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It's Clear Verizon Is Blocking Google Wallet Anti-Competitively
Google Wallet Delayed to Give Isis Development Time
by Karl Bode 11:59AM Friday Dec 21 2012
Verizon has been trying to justify their blocking of Google Wallet on Verizon phones, insisting the app is blocked because Google Wallet uses the "secure element" on devices to store a user's Google ID. In response to complaints filed with the FCC, Verizon insists the unending blockade has nothing to do with the fact Verizon (in conjunction with AT&T and T-Mobile) is working on their own competing mobile payment platform named Isis.

That's obviously not true, and more than a few technology websites have noticed that Verizon's simply acting anti-competively by delaying Google Wallet just long enough to help their Isis platform catch up in development (even if it appears few are using it and many participating retailers have never heard of it).

With Google Wallet on permanent vacation and Verizon lawyers playing faux-technical patty cake with the FCC, lo and behold Verizon's Isis Mobile Wallet app arrived this week, and is able to use the secure element with no problem or approval delay whatsoever:
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In the screenshots above, taken directly from the Isis Mobile Wallet app on a Verizon Galaxy S3, you can see mentions of the previously talked about “secure element.” In fact, the phone requirements for the app speak of this “secure element” as a “dedicated component in your phone” used to store payment cards and everything else needed to properly run a mobile payment app with NFC. Basically, that’s everything that they said was bad about Google Wallet, and that if Google removed this requirement, that its app could be used on Verizon phones.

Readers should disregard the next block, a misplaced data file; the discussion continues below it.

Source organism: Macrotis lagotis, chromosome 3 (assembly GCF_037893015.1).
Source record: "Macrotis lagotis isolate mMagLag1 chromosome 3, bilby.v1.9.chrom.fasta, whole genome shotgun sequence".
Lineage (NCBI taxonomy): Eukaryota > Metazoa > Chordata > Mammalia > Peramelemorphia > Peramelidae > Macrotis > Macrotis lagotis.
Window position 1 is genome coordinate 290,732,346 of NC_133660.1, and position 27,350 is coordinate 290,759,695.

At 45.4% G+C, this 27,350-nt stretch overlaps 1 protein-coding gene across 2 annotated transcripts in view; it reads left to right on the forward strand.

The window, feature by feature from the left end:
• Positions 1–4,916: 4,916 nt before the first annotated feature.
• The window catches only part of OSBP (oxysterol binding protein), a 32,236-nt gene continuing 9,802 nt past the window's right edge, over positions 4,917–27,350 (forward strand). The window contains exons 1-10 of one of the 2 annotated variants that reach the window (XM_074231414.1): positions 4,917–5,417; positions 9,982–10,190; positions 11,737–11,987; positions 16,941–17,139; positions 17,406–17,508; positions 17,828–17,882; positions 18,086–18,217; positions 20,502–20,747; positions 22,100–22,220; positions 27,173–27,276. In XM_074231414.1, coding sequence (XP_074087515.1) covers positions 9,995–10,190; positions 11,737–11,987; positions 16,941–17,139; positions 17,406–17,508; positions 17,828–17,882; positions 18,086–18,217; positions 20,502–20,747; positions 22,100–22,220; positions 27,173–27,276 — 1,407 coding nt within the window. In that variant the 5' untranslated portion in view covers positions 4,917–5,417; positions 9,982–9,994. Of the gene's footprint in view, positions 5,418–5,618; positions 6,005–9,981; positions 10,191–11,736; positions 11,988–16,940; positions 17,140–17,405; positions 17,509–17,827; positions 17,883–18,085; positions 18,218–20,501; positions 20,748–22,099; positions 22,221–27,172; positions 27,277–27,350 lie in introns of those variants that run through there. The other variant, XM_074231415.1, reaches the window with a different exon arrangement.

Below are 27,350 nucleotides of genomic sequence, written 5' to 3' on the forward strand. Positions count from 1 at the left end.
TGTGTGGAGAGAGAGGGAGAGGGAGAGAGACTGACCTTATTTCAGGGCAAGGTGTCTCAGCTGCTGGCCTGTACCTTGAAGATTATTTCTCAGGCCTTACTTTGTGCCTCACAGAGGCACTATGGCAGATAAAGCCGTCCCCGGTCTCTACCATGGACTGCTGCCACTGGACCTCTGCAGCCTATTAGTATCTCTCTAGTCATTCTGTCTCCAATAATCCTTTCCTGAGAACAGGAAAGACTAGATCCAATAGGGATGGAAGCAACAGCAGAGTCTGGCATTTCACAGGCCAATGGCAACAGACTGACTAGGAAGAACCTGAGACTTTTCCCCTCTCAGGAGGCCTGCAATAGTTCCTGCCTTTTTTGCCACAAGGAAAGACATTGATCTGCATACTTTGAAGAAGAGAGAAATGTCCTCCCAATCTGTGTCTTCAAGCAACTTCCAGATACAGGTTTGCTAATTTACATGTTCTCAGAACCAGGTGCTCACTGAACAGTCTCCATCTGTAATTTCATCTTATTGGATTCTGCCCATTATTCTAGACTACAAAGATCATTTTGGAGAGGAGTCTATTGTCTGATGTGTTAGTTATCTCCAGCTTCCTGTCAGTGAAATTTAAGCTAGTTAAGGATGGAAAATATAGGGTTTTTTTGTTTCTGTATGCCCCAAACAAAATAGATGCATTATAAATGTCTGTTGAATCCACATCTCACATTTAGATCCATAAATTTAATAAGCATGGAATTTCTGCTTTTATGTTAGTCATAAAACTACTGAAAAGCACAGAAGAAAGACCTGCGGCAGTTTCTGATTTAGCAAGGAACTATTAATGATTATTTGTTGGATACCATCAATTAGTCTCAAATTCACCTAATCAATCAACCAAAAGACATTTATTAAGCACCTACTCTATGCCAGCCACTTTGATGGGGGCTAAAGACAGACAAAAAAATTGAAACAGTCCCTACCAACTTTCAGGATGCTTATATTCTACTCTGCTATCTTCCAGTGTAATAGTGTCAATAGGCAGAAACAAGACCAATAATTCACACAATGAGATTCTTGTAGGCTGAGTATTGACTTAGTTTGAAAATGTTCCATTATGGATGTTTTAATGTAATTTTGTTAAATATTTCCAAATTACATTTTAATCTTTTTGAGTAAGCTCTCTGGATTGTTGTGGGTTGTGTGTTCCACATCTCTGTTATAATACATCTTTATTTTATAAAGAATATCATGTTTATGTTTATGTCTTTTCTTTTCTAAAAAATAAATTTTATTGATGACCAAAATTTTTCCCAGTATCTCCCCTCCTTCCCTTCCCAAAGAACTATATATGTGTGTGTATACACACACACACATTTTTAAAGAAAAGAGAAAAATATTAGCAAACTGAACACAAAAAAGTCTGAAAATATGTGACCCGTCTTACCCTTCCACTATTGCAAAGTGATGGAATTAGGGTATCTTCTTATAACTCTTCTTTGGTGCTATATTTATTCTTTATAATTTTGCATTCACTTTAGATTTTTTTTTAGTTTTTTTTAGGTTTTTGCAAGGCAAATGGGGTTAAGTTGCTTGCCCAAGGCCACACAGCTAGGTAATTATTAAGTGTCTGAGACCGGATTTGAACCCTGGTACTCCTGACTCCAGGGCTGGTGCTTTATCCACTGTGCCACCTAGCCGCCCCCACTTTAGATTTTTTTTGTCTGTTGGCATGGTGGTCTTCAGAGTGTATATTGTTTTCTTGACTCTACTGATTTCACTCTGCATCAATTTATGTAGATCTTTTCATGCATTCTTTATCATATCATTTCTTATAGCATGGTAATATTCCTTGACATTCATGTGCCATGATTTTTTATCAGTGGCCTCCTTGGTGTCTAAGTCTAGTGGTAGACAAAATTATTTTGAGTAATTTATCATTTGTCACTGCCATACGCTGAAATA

For those who've been around this kind of behavior from Verizon is nothing new. You'll recall that initially Verizon blocked Google Maps from having access to their phones' GPS hardware, in order to give their own navigation software (and its monthly fee) a leg up. Verizon ultimately backed off after enough people realized Verizon was simply being an obnoxious ass, but it's clear that this kind of behavior is simply in Verizon's (and AT&T's) nature as duopolist gatekeepers.

You have to assume that Verizon will also cave here as this story gains traction, but by then Verizon's goal of delaying Google Wallet just long enough to give Isis a leg up will have already gained traction. One irony of course is that in conjunction with Verizon, Google worked to gut meaningful network neutrality rules that would have prevented this very thing from happening on wireless networks.

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